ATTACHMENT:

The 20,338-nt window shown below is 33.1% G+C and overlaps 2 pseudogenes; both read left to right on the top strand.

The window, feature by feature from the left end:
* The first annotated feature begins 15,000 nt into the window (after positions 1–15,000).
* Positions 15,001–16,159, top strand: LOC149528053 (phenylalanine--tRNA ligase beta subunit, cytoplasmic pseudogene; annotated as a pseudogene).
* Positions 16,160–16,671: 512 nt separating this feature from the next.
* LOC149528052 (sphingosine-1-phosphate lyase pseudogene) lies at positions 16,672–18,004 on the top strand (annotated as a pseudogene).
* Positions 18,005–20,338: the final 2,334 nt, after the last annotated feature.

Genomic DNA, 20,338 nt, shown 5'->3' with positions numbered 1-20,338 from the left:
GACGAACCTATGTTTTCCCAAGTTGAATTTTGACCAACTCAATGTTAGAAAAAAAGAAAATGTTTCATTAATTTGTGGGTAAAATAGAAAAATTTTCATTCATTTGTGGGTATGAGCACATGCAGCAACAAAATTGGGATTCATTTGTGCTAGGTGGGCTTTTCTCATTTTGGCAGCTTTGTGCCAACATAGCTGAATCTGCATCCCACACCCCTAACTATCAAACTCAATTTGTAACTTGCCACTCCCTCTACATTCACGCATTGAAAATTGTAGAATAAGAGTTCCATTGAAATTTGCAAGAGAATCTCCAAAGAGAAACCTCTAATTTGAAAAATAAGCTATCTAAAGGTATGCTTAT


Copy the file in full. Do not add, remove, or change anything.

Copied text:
The 20,338-nt window shown below is 33.1% G+C and overlaps 2 pseudogenes; both read left to right on the top strand.

The window, feature by feature from the left end:
* The first annotated feature begins 15,000 nt into the window (after positions 1–15,000).
* Positions 15,001–16,159, top strand: LOC149528053 (phenylalanine--tRNA ligase beta subunit, cytoplasmic pseudogene; annotated as a pseudogene).
* Positions 16,160–16,671: 512 nt separating this feature from the next.
* LOC149528052 (sphingosine-1-phosphate lyase pseudogene) lies at positions 16,672–18,004 on the top strand (annotated as a pseudogene).
* Positions 18,005–20,338: the final 2,334 nt, after the last annotated feature.

Genomic DNA, 20,338 nt, shown 5'->3' with positions numbered 1-20,338 from the left:
GACGAACCTATGTTTTCCCAAGTTGAATTTTGACCAACTCAATGTTAGAAAAAAAGAAAATGTTTCATTAATTTGTGGGTAAAATAGAAAAATTTTCATTCATTTGTGGGTATGAGCACATGCAGCAACAAAATTGGGATTCATTTGTGCTAGGTGGGCTTTTCTCATTTTGGCAGCTTTGTGCCAACATAGCTGAATCTGCATCCCACACCCCTAACTATCAAACTCAATTTGTAACTTGCCACTCCCTCTACATTCACGCATTGAAAATTGTAGAATAAGAGTTCCATTGAAATTTGCAAGAGAATCTCCAAAGAGAAACCTCTAATTTGAAAAATAAGCTATCTAAAGGTATGCTTAT